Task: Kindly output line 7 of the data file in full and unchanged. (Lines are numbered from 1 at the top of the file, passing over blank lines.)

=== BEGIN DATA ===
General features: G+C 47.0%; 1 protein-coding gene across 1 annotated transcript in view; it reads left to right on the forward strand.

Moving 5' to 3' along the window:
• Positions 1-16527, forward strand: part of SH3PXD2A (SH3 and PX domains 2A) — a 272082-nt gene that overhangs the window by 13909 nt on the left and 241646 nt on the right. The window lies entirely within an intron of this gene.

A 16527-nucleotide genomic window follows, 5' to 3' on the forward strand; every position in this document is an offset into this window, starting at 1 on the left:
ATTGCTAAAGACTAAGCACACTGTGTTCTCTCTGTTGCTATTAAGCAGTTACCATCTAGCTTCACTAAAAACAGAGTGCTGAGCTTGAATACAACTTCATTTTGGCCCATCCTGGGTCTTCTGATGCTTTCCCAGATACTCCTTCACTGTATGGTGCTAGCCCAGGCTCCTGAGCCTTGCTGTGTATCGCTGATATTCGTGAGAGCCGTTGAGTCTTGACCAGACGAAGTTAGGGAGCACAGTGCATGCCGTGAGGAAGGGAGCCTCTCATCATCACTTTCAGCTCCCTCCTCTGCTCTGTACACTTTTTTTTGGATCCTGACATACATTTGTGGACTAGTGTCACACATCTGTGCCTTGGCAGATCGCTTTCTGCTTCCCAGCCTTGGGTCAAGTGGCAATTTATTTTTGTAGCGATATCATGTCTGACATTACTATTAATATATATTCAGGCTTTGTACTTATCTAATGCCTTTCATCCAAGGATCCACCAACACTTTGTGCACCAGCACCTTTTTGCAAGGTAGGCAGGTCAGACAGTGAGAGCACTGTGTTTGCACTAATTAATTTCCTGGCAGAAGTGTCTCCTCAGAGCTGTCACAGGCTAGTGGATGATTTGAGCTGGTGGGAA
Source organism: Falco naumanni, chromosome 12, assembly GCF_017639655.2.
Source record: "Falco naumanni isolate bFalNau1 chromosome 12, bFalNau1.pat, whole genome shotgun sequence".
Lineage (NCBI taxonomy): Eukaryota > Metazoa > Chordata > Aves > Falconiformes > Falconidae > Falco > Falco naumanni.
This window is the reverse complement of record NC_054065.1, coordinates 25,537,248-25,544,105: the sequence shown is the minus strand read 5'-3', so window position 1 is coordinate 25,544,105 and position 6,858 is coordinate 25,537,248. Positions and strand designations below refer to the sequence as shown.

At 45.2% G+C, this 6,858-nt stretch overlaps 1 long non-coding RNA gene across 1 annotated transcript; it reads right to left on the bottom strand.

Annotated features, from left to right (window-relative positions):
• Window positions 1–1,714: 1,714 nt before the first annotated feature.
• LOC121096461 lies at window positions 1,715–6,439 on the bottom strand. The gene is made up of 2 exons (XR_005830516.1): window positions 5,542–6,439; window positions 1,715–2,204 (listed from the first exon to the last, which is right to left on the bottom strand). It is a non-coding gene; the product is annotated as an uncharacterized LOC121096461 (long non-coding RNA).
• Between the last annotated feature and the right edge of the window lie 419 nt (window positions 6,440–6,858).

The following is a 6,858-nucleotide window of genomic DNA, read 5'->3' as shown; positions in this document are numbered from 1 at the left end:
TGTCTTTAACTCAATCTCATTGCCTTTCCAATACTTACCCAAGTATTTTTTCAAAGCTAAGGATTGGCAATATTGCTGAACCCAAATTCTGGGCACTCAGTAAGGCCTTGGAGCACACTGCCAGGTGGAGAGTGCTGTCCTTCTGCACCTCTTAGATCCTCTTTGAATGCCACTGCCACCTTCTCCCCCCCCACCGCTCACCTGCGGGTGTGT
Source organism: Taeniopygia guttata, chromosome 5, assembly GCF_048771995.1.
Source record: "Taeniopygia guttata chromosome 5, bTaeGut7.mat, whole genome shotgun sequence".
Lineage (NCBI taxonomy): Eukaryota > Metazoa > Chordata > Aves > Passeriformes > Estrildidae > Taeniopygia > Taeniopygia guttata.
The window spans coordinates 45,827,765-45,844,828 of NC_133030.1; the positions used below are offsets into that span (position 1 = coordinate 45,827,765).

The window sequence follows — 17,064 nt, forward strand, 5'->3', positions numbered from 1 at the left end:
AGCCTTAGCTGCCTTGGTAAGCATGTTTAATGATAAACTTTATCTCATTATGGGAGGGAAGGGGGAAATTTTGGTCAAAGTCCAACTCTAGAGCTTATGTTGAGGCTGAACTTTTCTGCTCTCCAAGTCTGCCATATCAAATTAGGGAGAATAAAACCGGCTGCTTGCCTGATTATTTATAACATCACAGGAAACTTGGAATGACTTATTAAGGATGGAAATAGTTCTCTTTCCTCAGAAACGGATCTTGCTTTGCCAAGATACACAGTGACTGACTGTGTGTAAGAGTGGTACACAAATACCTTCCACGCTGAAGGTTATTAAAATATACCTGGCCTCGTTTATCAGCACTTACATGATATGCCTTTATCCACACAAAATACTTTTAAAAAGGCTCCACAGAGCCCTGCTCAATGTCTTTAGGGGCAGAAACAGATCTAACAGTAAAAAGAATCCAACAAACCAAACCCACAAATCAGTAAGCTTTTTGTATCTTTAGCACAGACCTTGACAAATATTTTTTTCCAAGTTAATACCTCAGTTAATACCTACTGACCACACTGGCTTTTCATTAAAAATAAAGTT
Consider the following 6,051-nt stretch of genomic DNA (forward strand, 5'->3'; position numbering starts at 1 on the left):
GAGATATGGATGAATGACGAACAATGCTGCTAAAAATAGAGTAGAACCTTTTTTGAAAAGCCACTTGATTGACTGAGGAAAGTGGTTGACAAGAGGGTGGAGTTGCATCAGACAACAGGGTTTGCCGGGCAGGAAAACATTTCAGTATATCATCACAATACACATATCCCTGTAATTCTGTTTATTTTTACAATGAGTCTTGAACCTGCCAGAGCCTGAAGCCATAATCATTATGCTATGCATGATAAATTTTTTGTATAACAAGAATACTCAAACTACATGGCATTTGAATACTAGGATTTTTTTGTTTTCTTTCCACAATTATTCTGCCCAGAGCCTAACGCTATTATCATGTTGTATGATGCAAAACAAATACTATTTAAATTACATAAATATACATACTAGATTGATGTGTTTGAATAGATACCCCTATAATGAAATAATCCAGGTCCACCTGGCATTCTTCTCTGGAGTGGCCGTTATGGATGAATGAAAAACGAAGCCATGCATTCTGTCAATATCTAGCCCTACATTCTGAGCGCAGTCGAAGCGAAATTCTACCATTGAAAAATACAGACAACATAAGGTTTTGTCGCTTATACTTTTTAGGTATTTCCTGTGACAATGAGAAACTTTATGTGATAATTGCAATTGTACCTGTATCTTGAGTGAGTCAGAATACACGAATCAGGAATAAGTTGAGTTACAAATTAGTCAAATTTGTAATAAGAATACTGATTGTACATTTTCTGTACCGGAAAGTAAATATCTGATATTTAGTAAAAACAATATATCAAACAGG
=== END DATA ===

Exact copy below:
Source record: "Falco naumanni isolate bFalNau1 chromosome 12, bFalNau1.pat, whole genome shotgun sequence".